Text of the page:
Getting Carded

March 10, 2011 Leave a comment

While cleaning up all the crap I’ve since accumulated in my closet for the umpteenth time this week, I came across my old CCG, or collectible card game collection, stored away unceremoniously in a DVS shoebox and a Linksys wireless router box. Although I’ve since curbed my packrat tendencies of yore, this is one of those instances that I’m glad I held onto things that ostensibly served me no outright purpose and only seemed to take up space at the time of cleaning.

Finding my old Magic: The Gathering cards was a delight; multiple copies of Balance, Necropotence, Hypnotic Specters, Crusade, Wrath of God, all of my Tolarian Academies, and my full playset of Cursed Scrolls were just some of the singles I forgot I owned. Digging deeper into my collection, I unearthed swaths of different games that I at one point entertained the notion of playing full-time. Amongst the good (Doomtown, L5R), the obscure (Mythos, X-Files, Kult), the criminally underused (Illuminati: NWO, NetRunner), and the shitty (Spellfire, Overpower, Galactic Empires), were stacks of random Marvel Universe and DC trading cards that I religiously collected in my elementary school days, before Richard Garfield added a layer of functionality on top of these otherwise unusable pieces of cardboard.

From an outside perspective, lots of these games that came out after Magic‘s CCG renaissance were copies attempting to cash in on some kind of trend and for many of the games of lesser quality that came out, this statement holds true. But there was also this undeniable sense of creativity and freedom of expression that emerged as games came and went. Designers started to utilize then-underused mechanics such as bluffing and, my favorite, non-violence to define victory conditions for players that were used to Magic‘s melee/damage-based player interaction (in L5R, this was aptly known as the “Enlightenment Victory”). It didn’t take long for games to shrug off the moniker “Doom clones” and grow into “First-person shooters”, which then gave us games like Deus Ex, System Shock, and Oblivion, and it saddens me to come to the realization that the CCG boom, oversaturation, and eventual implosion was a one-time fluke that will probably never replicate itself again.

I think that happened to the CCG movement as a medium of entertainment was unique in that Magic gave birth to and subsequently quashed the market’s chances of evolving. Because Wizards of the Coast trademarked “tapping” a card (to turn the card 90 degrees and indicate that it’s been used), lots of CCGs that came out had to either find ways around tapping as activation. Take a look at any card from those anime-based CCGs and place it next to some Magic cards; to this day, Magic has the most streamlined, easy-to-read visual design in contrast to many later CCGs that had a gajillion different icons with various numbers squeezed onto their cards. And try as they might, no card game ever came close to emulating the stable of artistic talent Magic cards had behind them. Artists like Anson Maddocks, Mark Tedin, and Brom created a flexible yet uniquely recognizable aesthetic for the game that continues today with newer artists like Jason Chan and Raymond Swanlund. That’s not to say that, like always, the internet didn’t play some pivotal role in paving the CCG industry’s path to destruction, either.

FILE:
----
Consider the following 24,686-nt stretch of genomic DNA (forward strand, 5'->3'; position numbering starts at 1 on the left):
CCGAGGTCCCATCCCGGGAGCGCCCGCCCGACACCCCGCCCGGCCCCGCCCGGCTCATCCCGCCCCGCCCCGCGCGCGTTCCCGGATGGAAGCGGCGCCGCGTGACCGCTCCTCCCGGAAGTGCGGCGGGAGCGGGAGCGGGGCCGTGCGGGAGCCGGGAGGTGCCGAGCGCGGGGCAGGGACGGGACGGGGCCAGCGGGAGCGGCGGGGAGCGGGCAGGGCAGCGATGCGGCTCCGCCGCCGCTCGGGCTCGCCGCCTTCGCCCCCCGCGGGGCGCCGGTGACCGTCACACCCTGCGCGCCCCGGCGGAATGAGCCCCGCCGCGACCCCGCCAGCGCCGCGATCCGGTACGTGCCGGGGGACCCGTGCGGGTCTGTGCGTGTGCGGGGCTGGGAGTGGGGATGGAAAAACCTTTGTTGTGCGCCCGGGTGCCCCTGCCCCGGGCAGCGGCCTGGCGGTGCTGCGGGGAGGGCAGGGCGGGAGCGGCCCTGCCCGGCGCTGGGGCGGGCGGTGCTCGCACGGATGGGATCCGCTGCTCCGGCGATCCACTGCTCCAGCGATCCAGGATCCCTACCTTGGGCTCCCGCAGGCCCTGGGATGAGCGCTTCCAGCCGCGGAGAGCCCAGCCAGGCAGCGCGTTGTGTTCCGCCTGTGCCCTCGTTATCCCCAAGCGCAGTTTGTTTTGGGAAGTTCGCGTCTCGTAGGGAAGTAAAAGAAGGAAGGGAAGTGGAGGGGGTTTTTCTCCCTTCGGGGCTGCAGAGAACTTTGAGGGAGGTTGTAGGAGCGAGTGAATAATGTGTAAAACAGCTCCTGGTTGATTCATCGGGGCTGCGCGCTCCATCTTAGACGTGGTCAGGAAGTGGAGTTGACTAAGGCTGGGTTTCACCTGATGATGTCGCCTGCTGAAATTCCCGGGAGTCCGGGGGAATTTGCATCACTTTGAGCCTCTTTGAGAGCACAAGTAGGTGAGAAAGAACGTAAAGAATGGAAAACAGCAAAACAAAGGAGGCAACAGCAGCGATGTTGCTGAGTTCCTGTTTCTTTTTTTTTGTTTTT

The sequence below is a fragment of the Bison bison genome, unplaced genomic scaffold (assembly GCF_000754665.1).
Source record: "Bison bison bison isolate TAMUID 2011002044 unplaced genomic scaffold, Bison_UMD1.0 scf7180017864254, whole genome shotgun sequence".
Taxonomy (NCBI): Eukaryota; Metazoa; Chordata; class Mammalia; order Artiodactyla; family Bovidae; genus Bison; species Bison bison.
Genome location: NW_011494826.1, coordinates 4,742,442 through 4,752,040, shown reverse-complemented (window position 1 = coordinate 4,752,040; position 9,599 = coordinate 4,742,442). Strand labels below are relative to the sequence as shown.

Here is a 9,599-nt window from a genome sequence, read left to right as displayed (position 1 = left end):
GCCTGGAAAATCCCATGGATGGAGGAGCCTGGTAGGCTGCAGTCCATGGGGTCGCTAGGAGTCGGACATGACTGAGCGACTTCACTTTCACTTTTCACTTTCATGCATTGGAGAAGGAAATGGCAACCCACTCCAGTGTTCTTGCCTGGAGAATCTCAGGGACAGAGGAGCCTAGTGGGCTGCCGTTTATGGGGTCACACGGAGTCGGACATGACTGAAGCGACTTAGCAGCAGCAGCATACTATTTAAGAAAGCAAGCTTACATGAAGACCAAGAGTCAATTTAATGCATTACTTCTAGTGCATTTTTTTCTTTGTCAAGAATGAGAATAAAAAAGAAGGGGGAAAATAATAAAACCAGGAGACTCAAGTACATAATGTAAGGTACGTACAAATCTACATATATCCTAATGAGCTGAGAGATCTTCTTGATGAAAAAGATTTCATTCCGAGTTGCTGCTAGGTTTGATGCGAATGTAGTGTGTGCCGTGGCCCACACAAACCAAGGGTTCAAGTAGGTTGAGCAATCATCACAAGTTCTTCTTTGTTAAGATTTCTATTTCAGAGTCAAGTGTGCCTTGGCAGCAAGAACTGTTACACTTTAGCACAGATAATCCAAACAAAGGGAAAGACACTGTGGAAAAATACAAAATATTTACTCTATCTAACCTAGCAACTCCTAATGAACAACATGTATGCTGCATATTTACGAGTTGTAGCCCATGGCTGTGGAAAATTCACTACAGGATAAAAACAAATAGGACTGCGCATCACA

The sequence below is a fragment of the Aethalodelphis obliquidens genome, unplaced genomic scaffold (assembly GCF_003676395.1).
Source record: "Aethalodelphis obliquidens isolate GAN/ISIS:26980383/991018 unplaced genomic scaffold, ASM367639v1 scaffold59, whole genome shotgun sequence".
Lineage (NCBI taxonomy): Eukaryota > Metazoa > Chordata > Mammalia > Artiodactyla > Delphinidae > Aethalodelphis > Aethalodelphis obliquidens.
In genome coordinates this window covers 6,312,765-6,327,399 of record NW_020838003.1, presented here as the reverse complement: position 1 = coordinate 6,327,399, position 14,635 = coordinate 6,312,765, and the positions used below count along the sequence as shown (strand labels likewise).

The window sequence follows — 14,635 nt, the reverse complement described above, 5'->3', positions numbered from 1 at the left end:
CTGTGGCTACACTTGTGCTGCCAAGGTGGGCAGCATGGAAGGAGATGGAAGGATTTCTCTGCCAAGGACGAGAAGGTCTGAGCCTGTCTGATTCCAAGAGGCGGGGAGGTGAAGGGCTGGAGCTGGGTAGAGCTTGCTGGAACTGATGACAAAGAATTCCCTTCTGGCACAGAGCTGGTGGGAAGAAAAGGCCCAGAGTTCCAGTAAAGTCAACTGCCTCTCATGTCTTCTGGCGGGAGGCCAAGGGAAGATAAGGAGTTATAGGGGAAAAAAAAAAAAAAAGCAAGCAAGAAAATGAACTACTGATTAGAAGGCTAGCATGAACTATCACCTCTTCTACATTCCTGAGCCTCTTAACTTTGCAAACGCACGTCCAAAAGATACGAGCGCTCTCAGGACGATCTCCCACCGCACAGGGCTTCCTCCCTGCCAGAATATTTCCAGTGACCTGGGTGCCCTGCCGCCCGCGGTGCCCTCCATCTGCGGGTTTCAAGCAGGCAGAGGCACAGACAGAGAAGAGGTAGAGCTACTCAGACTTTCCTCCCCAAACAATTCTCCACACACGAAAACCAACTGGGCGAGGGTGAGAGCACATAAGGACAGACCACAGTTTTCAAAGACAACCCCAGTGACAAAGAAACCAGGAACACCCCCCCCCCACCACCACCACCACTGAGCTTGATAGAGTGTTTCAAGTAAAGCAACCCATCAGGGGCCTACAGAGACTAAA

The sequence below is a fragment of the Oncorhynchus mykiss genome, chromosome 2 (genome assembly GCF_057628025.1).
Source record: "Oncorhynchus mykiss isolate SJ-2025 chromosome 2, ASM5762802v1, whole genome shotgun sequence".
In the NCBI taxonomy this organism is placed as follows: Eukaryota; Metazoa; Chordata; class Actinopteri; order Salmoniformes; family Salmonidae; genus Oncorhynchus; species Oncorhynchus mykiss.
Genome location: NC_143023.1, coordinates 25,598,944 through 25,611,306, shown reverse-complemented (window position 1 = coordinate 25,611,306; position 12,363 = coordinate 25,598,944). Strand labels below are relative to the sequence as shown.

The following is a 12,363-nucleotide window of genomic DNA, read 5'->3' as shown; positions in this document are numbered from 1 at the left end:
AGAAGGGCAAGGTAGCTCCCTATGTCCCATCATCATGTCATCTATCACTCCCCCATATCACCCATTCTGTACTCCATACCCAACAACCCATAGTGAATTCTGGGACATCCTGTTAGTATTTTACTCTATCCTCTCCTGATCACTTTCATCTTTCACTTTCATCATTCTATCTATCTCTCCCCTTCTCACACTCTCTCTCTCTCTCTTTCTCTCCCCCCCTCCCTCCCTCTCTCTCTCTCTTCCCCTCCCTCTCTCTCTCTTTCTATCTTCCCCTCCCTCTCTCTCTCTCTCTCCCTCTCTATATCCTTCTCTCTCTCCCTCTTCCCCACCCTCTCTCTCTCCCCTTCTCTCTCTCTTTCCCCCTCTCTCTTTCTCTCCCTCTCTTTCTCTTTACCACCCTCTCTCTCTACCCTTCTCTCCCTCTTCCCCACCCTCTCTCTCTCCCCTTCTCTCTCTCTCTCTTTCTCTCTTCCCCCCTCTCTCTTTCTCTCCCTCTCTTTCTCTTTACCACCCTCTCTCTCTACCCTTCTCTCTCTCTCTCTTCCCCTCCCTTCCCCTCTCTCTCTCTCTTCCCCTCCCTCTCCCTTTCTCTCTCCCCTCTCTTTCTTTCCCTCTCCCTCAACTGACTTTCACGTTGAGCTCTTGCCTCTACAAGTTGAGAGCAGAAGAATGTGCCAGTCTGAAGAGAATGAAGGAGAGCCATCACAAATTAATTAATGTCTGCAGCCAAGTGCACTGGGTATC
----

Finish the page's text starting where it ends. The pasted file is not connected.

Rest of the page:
As someone who was introduced to the game before 4th edition, I consider myself to be an old-school Magic player. This was when the Serra Angel, Shivan Dragon, and Lord of the Pit were considered to be the best creatures in the game. This was when we all took the game-changing power of Counterspells and Lightning Bolts for granted. This was when I ran 2 copies of Demonic Tutor in any Black deck, mono or multi, that I created (natch for Balance in mono-white). This was when we, much like early Street Fighter II players discovered linkable combos, figured out how to get the most out of 60-card decks by creating tribal themed decks before Lorwyn introduced the mechanic, Black-blue control before the combination became a paradigm in today’s Type II metagame, and the “Red Deck Wins” design strategy was called “Sligh”. This was when combinations and effective deck types grew organically out of the groundwork Wizards of the Coast’s game designers provided for players, a toolbox of sorts that gave birth to the insane power of the Necropotence deck, along with recurring champion Mark Justice’s bizarre creations. This was before the internet and net-decking.

When I get a chance, I’d like to write some retrospectives on some of these card games I’ve since abandoned, but sounds like positive, feel-good bullcrap. As it’s hardly my intent to abandon the humorless curmudgeon of an alter-ego I’ve thus created for myself on this blog, I’m going to bitch about Magic when the opportunity presents itself. My fingers are too tired from a combination of typing and organizing thousands of cards that I can’t bear to part with. Also, my brain’s fried from the different deck combinations I’ve come up with while trying to write this blog. Ugh.

Battle Spawn of the Tiger Mother (not a book review)

February 22, 2011 Leave a comment

As the offspring of two Chinese parents who were never able to agree on the definition of “good parenting” but always put me and my brother’s wellbeing and passions very high on their list of priorities, there was lot that I could hate about Amy Chua’s Battle Hymn of the Tiger Mother, from the schlocky dime-store Amy Tan-sounding title right down to the continued poor stereotyping of Chinese-Americans as a proud race of dragon-tamers who cling onto the clandestine ways of the mystical kingdom they can no longer return to (from one of our own, no less!).